Read More

More Like This…

HOME A.I.M. Archives

Copyright ©2010-2014 AlgaeIndustryMagazine.com. All rights reserved. Permission granted to reprint this article in its entirety. Must include copyright statement and live hyperlinks. Contact editorial@algaeindustrymagazine.com. A.I.M. accepts unsolicited manuscripts for consideration, and takes no responsibility for the validity of claims made in submitted editorial.

From The A.I.M. Archives

— Refresh Page for More Choices
As of March 1, 2015, bbi-biotech GmbH, of Berlin, Germany, has begun integrating IGV Biotech GmbH’s photobioreactors into its own life science product portfolio. A former...
None of us would be alive if sperm cells didn’t know how to swim, or if the cilia in our lungs couldn’t prevent fluid buildup. But we know very little about the dynamics ...
In one of the first studies to examine the potential for using municipal wastewater as a feedstock for algae-based biofuels, Rice University scientists found they could e...
Jeff Gelski writes in foodbusinessnews.net that algae oil is now in the toolbox of alternative oils shown to replace partially hydrogenated oils (PHOs), which cause trans...
Five years ago, on April 20, 2010, an explosion on the Deepwater Horizon rig caused a release of 200 million gallons of oil into the Gulf of Mexico before the well was ca...
Tubular glass photobioreactor (PBR) systems protect algae from harmful environmental factors, keeping strains safer from bio-contamination. The glass tubing itself can be...
The vision of developing a community college degree program to train a high technology algae workforce was launched at New Mexico's Santa Fe Community College (SFCC) in 2...
Japan’s IHI Corporation has announced that they have succeeded in stably cultivating a modified high-output algal strain in a 1,500 square meter open pond in Kagoshima, K...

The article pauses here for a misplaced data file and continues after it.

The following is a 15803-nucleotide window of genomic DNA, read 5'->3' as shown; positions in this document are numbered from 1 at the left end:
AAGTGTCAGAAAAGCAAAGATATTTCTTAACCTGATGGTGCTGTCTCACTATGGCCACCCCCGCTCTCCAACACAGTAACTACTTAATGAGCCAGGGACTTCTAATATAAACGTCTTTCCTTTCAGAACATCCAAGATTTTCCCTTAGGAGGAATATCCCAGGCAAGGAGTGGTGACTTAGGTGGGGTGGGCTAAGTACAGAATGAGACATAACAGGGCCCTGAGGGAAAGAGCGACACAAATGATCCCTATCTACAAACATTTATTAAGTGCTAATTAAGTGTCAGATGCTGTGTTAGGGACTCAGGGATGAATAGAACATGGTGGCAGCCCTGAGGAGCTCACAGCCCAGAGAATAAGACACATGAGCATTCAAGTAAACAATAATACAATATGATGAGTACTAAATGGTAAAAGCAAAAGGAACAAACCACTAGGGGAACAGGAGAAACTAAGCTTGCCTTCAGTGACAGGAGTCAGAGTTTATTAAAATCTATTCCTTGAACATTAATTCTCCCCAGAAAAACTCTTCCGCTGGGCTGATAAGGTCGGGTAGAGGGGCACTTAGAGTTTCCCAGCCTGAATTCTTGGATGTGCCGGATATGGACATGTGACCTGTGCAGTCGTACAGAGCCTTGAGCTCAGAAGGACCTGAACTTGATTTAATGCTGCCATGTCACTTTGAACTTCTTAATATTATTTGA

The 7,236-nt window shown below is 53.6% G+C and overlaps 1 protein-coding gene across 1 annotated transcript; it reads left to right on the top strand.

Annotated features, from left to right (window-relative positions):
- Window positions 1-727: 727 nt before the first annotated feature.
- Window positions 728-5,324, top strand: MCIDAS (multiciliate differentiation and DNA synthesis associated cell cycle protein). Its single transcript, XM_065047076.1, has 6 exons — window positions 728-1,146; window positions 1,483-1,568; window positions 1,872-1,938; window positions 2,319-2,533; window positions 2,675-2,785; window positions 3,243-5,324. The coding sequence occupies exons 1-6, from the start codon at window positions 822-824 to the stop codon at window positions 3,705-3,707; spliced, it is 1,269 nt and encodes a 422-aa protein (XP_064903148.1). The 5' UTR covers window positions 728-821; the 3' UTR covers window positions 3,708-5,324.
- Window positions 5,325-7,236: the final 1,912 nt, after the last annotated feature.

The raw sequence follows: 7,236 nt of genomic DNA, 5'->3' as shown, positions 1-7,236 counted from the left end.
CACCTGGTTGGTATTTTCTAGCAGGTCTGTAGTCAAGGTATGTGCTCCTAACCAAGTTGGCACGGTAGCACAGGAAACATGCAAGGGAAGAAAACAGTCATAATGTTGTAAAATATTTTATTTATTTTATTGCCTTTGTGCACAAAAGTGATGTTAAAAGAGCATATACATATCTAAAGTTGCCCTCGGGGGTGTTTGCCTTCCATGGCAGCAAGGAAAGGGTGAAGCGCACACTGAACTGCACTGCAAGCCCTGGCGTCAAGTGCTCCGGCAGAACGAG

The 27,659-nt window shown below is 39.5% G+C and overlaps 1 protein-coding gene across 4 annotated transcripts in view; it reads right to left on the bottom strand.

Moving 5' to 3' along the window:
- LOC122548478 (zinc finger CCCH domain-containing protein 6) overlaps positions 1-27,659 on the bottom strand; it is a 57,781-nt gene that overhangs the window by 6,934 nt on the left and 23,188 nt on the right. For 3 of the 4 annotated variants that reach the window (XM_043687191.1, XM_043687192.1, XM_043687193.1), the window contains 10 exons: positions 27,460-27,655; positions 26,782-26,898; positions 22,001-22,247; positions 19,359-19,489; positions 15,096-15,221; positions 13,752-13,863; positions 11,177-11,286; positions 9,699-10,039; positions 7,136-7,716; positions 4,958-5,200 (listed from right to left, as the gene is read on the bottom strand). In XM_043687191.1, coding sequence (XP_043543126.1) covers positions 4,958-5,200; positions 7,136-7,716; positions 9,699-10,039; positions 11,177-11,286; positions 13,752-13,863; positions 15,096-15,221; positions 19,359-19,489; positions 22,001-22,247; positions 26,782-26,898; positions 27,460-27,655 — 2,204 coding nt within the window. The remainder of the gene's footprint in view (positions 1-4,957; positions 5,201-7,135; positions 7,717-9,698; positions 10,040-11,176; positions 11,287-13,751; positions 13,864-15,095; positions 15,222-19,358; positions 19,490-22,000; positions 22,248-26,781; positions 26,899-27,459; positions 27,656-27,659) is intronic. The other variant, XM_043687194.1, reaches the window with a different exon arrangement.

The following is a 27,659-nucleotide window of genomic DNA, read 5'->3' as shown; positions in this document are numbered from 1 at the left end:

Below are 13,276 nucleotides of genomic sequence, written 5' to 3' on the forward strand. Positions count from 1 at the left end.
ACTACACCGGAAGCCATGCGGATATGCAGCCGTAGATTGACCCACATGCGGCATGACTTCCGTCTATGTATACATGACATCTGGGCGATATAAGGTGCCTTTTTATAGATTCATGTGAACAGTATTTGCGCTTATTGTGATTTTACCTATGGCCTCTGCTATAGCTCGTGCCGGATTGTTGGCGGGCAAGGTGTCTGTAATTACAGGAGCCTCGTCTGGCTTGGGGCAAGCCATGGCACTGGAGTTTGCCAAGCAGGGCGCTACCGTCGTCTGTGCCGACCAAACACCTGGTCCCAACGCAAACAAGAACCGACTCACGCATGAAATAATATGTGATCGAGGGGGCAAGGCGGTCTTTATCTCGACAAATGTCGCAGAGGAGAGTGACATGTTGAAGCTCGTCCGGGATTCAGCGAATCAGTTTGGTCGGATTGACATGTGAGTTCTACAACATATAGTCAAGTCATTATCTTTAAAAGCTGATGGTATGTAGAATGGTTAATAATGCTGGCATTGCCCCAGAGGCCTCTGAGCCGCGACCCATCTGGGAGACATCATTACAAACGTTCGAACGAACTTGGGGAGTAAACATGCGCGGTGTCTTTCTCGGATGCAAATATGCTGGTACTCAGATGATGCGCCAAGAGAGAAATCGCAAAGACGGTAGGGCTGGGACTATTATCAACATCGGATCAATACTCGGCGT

The fully automated plant at the Fraunhofer Center for Chemical-Biotechnological Processes CBP in Leuna, Germany, was designed to produce microalgae at industrial scale. ...
EnAlgae researchers have published an economic model to help to explore the economics of cultivating macroalgae at sea. The model and report can be found here as outputs ...
Earthrise Nutritionals, a wholly owned subsidiary of Tokyo, Japan’s DIC Corporation, is on schedule to complete construction in August, 2015, of a new extraction plant fo...
OriginClear Inc. and partner AlgEternal have announced that, based on AlgEternal’s field tests, they believe their pure algae concentrate, harvested with OriginClear tech...
Scientists have been investigating the likely future impact of changing environmental conditions on ocean phytoplankton, which forms the basis of all the oceans' food cha...
Algiran, an Iranian algal biotech company, has recently established a pilot scale algal cultivation demonstration facility at the Chabahar Free Zone, in the Baluchistan P...
Nurit Canetti writes in Israeli Pulse that Rwandan agronomists are on a one-year visit to Israel to study various aspects of Israeli agriculture firsthand. Primarily they...